It’s been a half century since Paul Avrich’s definitive history of the Kronstadt mutiny first appeared — and a full century since the revolt itself. Others have written about how “Red Kronstadt”, whose sailors had been hailed as the “pride and joy” of the Bolshevik Revolution by Trotsky himself, turned on the Communists and tried to trigger a nation-wide “third revolution”. But few have been professional historians.
Avrich’s book is strikingly balanced. He does not shy away from acknowledging that the Bolsheviks had little choice but to swiftly crush the rebellion if they intended to stay in power. Nor does he paint the rebels as angels; his references to their anti-Semitism make for painful reading. He does some serious myth-busting, not least the Bolshevik claims — demonstrably false — that White generals and France were behind the rebellion.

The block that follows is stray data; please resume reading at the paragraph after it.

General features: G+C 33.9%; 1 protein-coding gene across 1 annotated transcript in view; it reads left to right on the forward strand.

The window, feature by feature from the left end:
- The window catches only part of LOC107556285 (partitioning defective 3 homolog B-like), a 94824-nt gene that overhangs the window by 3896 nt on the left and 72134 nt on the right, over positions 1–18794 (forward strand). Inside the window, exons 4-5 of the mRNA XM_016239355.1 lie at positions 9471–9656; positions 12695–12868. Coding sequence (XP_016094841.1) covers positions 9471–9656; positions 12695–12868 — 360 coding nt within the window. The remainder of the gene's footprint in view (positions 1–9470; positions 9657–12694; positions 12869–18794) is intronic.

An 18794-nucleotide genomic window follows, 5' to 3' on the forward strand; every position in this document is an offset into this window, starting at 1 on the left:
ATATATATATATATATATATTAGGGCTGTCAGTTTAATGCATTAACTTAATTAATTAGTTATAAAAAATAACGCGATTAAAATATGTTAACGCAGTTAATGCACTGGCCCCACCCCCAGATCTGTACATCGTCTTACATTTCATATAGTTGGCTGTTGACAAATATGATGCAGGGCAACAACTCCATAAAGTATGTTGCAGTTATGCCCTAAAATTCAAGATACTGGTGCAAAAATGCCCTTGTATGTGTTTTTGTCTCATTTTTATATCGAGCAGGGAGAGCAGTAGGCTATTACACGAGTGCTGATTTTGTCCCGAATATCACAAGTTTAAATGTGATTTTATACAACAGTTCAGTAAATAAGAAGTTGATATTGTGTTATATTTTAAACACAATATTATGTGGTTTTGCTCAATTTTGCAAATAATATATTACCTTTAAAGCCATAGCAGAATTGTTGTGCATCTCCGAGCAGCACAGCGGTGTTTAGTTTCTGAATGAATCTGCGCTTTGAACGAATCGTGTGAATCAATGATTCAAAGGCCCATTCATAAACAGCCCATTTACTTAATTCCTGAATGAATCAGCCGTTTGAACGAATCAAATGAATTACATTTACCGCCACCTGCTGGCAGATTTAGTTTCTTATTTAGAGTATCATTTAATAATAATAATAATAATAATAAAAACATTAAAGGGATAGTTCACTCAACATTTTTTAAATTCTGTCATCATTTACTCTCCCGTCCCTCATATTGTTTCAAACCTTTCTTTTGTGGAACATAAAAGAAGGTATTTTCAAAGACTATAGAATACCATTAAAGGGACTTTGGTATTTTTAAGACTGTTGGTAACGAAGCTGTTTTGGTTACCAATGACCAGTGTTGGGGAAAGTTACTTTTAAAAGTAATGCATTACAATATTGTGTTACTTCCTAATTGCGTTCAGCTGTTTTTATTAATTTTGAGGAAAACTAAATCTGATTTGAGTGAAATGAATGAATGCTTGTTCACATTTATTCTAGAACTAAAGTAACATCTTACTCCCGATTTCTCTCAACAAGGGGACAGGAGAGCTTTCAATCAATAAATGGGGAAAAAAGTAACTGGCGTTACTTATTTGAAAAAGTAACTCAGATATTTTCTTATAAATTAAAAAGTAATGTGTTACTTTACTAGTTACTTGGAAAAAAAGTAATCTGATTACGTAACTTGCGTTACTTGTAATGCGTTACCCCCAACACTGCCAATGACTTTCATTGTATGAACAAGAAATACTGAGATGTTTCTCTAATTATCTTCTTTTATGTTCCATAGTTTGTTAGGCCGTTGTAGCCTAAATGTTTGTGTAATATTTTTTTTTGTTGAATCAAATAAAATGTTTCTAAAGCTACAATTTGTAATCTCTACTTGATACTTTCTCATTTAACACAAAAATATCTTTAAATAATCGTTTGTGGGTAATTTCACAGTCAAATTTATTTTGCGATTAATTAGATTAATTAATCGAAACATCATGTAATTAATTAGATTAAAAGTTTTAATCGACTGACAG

He demolishes Trotsky’s later claims that, in spite of being the commander of the Red Army and actually being on the scene when the rebellion was suppressed, he really played a very minor role and bears little responsibility for the events. Zinoviev comes off pretty badly as well, having ruthlessly suppressed not only the Kronstadt sailors but also rebellious workers in the city of Petrograd, which he ruled as a dictator. Both men would fall victim to Stalin’s purges, though Stalin himself played no role in the suppression of this mutiny.
In the end, Avrich paints Kronstadt as a tragedy, which it surely was, but also shows the sailors’ vision of a society of “free soviets” no longer dominated by the Communist Party as a missed opportunity.